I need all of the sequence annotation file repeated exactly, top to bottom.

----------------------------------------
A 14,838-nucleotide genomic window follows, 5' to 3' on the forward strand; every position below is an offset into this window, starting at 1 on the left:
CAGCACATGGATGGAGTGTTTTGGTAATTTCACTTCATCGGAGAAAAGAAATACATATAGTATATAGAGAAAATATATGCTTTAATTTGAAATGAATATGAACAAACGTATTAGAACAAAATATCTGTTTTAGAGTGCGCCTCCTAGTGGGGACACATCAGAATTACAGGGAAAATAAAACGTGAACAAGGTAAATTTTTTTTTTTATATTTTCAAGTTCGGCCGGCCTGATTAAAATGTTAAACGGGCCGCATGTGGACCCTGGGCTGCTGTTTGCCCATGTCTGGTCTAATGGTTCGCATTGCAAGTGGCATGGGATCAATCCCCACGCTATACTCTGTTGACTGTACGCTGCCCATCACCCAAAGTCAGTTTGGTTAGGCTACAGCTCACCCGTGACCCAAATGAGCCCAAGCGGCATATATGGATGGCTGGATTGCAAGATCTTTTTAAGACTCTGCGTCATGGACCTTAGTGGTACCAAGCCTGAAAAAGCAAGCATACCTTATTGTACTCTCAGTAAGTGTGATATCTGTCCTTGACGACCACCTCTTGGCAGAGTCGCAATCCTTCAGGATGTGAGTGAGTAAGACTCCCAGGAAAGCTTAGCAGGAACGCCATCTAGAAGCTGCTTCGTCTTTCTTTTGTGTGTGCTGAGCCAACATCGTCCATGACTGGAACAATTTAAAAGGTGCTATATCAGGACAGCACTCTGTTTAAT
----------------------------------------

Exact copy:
A 14,838-nucleotide genomic window follows, 5' to 3' on the forward strand; every position below is an offset into this window, starting at 1 on the left:
CAGCACATGGATGGAGTGTTTTGGTAATTTCACTTCATCGGAGAAAAGAAATACATATAGTATATAGAGAAAATATATGCTTTAATTTGAAATGAATATGAACAAACGTATTAGAACAAAATATCTGTTTTAGAGTGCGCCTCCTAGTGGGGACACATCAGAATTACAGGGAAAATAAAACGTGAACAAGGTAAATTTTTTTTTTTATATTTTCAAGTTCGGCCGGCCTGATTAAAATGTTAAACGGGCCGCATGTGGACCCTGGGCTGCTGTTTGCCCATGTCTGGTCTAATGGTTCGCATTGCAAGTGGCATGGGATCAATCCCCACGCTATACTCTGTTGACTGTACGCTGCCCATCACCCAAAGTCAGTTTGGTTAGGCTACAGCTCACCCGTGACCCAAATGAGCCCAAGCGGCATATATGGATGGCTGGATTGCAAGATCTTTTTAAGACTCTGCGTCATGGACCTTAGTGGTACCAAGCCTGAAAAAGCAAGCATACCTTATTGTACTCTCAGTAAGTGTGATATCTGTCCTTGACGACCACCTCTTGGCAGAGTCGCAATCCTTCAGGATGTGAGTGAGTAAGACTCCCAGGAAAGCTTAGCAGGAACGCCATCTAGAAGCTGCTTCGTCTTTCTTTTGTGTGTGCTGAGCCAACATCGTCCATGACTGGAACAATTTAAAAGGTGCTATATCAGGACAGCACTCTGTTTAAT